Gorham Savings has made flexible hours available for certain back-office positions. Employees may arrive between 7 and 9 a.m. and depart between 4 and 6 p.m., as long as they work the appropriate number of hours. This helps parents who juggle school and day-care schedules, but unfortunately does not work as well in the branches, where set opening and closing times need to be covered.

Finding ways to keep workers happy is time consuming, but essential. According to Ouellette, the bank wants to become the employer of choice. If the home life is settled, chances are the work life will be happier as well.
Comparative compensation studies help employers to find out what the market is paying and how their pay scale measures up. External competition and internal equity are both essential in keeping workers from being lured away. 

Dale Huot of Biddeford Savings Bank is taking a look at her bank’s complete compensation package, including salaries, bonuses and retirement benefits. The bank offers both a defined benefit plan and a 401(k), plus a generous health care package. She wants her package to be competitive in the marketplace without giving away the shop. Like many banks, Biddeford Savings is weighing the merits of salaried versus commissioned loan originators.

Strategic Planning
Human resources needs to become a strategic business partner, according to Tyler. HR programs and activities need to be planned in consort with the organizational plan. 

“HR people need to be business- and accounting-oriented, read balance sheets and know the impact of their decisions on the bottom line,” he says. “They need to go beyond being the HR expert and be a generalist. Understand banking. Be familiar with the company, the organization and the strategy.” 

Training, too, must be driven by the bank’s strategic plan. HR should determine competencies that are needed based on corporate objectives and develop training accordingly. Gorham Savings makes career-laddering a priority, offering internal programs to help people grow. The bank encourages employees to sign up for training in areas other than the one they are currently working in, to keep people challenged.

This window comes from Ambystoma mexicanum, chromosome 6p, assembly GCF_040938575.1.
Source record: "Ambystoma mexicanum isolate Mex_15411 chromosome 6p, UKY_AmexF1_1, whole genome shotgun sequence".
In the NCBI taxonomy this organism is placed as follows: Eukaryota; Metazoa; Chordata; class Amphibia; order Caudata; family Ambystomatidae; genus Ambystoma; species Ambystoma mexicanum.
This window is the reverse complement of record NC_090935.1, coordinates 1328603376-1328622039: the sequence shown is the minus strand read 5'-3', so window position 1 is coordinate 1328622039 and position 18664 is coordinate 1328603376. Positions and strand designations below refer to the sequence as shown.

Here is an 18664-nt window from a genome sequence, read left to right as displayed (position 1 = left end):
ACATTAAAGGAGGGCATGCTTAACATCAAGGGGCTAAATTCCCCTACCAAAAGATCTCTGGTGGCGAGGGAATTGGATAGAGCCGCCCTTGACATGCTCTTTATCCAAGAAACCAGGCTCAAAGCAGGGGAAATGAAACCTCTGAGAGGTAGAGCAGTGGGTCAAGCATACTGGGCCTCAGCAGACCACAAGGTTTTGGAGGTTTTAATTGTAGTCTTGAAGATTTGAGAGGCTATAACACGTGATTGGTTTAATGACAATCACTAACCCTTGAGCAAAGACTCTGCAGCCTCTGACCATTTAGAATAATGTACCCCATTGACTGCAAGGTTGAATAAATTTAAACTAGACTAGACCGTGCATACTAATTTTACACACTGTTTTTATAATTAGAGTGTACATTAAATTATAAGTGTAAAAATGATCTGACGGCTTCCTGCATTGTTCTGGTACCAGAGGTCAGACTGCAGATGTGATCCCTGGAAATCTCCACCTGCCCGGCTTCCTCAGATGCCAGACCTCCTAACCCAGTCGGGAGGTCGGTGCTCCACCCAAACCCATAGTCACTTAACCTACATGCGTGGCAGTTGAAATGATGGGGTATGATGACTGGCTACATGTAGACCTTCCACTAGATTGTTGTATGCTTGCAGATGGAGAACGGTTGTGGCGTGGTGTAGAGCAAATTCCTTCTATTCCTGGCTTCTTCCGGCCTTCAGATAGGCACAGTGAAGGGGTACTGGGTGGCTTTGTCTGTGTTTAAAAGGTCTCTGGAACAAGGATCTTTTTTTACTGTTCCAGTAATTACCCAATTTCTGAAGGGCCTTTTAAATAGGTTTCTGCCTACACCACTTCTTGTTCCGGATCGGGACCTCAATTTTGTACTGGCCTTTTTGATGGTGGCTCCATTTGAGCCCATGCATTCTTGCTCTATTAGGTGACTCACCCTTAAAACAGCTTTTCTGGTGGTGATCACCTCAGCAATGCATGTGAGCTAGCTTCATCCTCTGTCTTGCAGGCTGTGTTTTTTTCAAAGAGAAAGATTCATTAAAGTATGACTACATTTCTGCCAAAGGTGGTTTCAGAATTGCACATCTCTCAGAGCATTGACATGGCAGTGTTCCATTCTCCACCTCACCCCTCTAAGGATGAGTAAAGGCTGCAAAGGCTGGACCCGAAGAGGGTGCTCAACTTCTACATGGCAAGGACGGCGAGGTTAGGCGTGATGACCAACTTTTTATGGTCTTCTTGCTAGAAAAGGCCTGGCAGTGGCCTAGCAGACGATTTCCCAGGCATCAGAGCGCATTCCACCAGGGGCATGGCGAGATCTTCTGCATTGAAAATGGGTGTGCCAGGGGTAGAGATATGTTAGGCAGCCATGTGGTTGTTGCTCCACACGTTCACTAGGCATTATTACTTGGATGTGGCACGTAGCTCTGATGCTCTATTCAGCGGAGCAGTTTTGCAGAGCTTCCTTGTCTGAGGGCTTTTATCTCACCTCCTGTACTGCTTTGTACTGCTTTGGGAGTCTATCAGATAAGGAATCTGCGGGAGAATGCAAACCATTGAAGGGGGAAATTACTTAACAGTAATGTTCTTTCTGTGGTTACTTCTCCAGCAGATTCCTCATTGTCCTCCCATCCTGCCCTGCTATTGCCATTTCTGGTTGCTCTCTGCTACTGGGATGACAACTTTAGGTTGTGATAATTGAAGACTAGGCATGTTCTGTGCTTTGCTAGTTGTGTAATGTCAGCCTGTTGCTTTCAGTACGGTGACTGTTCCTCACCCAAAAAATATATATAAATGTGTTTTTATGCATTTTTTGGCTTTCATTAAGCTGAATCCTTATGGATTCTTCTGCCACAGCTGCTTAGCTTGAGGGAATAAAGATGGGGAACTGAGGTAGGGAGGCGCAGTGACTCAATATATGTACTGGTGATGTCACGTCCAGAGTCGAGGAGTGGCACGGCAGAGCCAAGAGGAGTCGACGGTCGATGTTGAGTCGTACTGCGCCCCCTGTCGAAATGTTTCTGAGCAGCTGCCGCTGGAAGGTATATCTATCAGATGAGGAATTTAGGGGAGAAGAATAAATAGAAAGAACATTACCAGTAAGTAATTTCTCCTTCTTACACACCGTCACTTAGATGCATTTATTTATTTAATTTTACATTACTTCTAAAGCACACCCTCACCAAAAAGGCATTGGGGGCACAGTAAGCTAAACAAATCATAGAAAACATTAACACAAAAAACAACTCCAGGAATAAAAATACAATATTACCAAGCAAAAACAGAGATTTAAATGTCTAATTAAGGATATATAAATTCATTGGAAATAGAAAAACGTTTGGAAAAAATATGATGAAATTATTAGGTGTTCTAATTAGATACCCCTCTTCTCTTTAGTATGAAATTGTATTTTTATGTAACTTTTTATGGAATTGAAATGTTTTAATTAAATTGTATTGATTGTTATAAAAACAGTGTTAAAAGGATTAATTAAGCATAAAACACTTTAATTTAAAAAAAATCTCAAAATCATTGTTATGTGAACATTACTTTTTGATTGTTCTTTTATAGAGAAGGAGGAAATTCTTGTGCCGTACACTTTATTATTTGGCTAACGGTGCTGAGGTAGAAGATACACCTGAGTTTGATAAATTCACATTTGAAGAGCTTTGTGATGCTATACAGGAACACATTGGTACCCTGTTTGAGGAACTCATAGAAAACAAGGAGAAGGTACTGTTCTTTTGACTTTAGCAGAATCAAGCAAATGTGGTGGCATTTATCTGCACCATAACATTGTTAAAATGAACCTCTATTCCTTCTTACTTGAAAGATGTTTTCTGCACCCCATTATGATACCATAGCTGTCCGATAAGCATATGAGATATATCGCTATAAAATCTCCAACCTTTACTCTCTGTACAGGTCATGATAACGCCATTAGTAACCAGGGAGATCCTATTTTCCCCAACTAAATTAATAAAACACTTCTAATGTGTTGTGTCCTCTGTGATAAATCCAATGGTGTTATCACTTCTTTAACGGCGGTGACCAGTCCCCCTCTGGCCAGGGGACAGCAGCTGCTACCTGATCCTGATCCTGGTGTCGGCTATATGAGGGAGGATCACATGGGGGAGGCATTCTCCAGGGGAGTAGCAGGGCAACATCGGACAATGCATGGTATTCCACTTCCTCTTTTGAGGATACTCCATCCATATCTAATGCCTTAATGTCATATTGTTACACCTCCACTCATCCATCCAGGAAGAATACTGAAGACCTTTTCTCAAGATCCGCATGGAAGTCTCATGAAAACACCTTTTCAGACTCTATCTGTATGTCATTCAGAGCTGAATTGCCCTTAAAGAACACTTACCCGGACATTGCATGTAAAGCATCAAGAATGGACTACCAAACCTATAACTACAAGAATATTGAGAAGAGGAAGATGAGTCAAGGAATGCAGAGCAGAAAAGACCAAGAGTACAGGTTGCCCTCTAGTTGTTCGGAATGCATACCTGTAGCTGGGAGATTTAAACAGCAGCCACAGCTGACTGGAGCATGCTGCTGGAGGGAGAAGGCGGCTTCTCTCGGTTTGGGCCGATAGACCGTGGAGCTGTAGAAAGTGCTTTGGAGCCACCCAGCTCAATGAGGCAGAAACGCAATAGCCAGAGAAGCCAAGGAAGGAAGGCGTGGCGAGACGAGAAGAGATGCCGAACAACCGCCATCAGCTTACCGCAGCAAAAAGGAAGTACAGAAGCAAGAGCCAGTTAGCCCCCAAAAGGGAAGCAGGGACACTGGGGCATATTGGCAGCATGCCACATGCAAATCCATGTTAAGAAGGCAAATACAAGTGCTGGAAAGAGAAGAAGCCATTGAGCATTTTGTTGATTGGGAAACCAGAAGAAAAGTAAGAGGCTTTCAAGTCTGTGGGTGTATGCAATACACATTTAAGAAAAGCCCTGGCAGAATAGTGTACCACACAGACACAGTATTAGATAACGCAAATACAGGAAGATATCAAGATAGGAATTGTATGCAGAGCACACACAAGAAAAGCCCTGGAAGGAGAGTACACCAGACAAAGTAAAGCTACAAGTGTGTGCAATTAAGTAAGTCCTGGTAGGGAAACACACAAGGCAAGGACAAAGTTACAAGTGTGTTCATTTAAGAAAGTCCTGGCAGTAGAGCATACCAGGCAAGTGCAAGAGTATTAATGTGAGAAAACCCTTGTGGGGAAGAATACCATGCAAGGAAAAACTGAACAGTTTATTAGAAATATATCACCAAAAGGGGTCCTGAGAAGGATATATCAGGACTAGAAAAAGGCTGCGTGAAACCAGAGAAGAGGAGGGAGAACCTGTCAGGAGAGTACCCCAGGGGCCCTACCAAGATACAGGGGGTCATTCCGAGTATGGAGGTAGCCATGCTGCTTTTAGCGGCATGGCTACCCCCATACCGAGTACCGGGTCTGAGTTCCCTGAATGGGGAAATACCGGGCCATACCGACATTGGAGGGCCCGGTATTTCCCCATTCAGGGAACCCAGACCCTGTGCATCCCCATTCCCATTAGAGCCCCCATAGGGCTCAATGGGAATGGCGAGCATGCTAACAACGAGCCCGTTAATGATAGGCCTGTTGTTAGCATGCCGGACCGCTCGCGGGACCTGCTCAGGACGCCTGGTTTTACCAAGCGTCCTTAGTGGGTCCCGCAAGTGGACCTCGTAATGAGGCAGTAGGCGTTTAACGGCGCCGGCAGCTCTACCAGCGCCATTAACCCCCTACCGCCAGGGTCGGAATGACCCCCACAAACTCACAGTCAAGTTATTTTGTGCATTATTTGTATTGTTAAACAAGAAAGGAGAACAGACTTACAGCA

“The common path from teller to CSR to head teller sometimes ends at head teller, and eventually the employee gets bored and leaves,” says Lisa Ouellette. If Gorham Savings has a teller, for example, who expresses an interest in lending, the bank will encourage that person to pursue training opportunities in lending in hope of building a long-term employee.

Merrill Merchants Bank has had some success in recruiting “home-grown” people who want to stay in Maine. According to Jane Madigan, the bank offers opportunities for leadership and special projects that help young people develop and lead them to more responsibility.

“We like to hire bright young people, usually right out of college, and put them on a career track aimed at keeping them challenged,” she says.

Merrill Merchants started its leadership development program a year ago, identifying a group of about 20 young employees as future leaders. The bank brought in a professional facilitator to provide leadership training, and the program incorporated some outdoor challenges and Myers Briggs training.

“The aim is to blend this group of people so that they relate to each other outside their day-to-day jobs and have shared experiences away from the bank,” says Madigan. “It will be a while before any of them are ready for the president’s chair, so it’s important to keep them challenged and learning and moving up.”

Whether it’s dogs at work or day-care benefits, employers are getting creative in their quest to lure and retain talented workers. As the next decade poses challenges in the changing of the guard, the winners will be those who can stay flexible and keep their workforce happy. As Don Tyler sees it: “Be an employee advocate and a champion of change. And know how to execute it.”       

Posted on Thursday, March 31, 2005 (Archive on Wednesday, June 29, 2005)
Posted by kdroney  Contributed by kdroney